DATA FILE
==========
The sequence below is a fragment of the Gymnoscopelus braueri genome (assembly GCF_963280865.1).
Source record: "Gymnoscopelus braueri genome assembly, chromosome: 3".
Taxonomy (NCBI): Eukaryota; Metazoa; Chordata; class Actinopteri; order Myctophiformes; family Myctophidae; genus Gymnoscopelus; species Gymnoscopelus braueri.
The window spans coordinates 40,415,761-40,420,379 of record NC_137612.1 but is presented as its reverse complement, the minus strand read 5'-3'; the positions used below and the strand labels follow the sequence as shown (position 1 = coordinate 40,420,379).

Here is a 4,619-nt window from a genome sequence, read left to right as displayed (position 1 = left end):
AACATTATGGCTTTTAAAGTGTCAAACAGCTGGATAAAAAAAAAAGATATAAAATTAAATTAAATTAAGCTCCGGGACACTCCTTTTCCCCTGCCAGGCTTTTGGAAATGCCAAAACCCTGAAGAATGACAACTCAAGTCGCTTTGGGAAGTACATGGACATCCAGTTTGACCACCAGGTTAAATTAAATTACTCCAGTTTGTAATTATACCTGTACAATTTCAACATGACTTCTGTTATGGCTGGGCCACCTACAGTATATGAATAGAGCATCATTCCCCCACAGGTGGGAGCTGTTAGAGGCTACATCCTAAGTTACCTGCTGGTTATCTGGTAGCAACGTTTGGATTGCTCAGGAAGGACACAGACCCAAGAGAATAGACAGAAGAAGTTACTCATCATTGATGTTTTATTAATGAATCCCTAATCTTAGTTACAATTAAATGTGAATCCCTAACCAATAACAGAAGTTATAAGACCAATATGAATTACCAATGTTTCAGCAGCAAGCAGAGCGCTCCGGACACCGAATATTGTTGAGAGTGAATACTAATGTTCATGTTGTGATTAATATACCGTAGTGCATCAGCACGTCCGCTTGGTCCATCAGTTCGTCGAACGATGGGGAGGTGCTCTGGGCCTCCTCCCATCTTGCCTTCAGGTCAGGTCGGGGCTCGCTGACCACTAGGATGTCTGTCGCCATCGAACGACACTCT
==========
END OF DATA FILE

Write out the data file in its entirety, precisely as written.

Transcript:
The sequence below is a fragment of the Gymnoscopelus braueri genome (assembly GCF_963280865.1).
Source record: "Gymnoscopelus braueri genome assembly, chromosome: 3".
Taxonomy (NCBI): Eukaryota; Metazoa; Chordata; class Actinopteri; order Myctophiformes; family Myctophidae; genus Gymnoscopelus; species Gymnoscopelus braueri.
The window spans coordinates 40,415,761-40,420,379 of record NC_137612.1 but is presented as its reverse complement, the minus strand read 5'-3'; the positions used below and the strand labels follow the sequence as shown (position 1 = coordinate 40,420,379).

Here is a 4,619-nt window from a genome sequence, read left to right as displayed (position 1 = left end):
AACATTATGGCTTTTAAAGTGTCAAACAGCTGGATAAAAAAAAAAGATATAAAATTAAATTAAATTAAGCTCCGGGACACTCCTTTTCCCCTGCCAGGCTTTTGGAAATGCCAAAACCCTGAAGAATGACAACTCAAGTCGCTTTGGGAAGTACATGGACATCCAGTTTGACCACCAGGTTAAATTAAATTACTCCAGTTTGTAATTATACCTGTACAATTTCAACATGACTTCTGTTATGGCTGGGCCACCTACAGTATATGAATAGAGCATCATTCCCCCACAGGTGGGAGCTGTTAGAGGCTACATCCTAAGTTACCTGCTGGTTATCTGGTAGCAACGTTTGGATTGCTCAGGAAGGACACAGACCCAAGAGAATAGACAGAAGAAGTTACTCATCATTGATGTTTTATTAATGAATCCCTAATCTTAGTTACAATTAAATGTGAATCCCTAACCAATAACAGAAGTTATAAGACCAATATGAATTACCAATGTTTCAGCAGCAAGCAGAGCGCTCCGGACACCGAATATTGTTGAGAGTGAATACTAATGTTCATGTTGTGATTAATATACCGTAGTGCATCAGCACGTCCGCTTGGTCCATCAGTTCGTCGAACGATGGGGAGGTGCTCTGGGCCTCCTCCCATCTTGCCTTCAGGTCAGGTCGGGGCTCGCTGACCACTAGGATGTCTGTCGCCATCGAACGACACTCT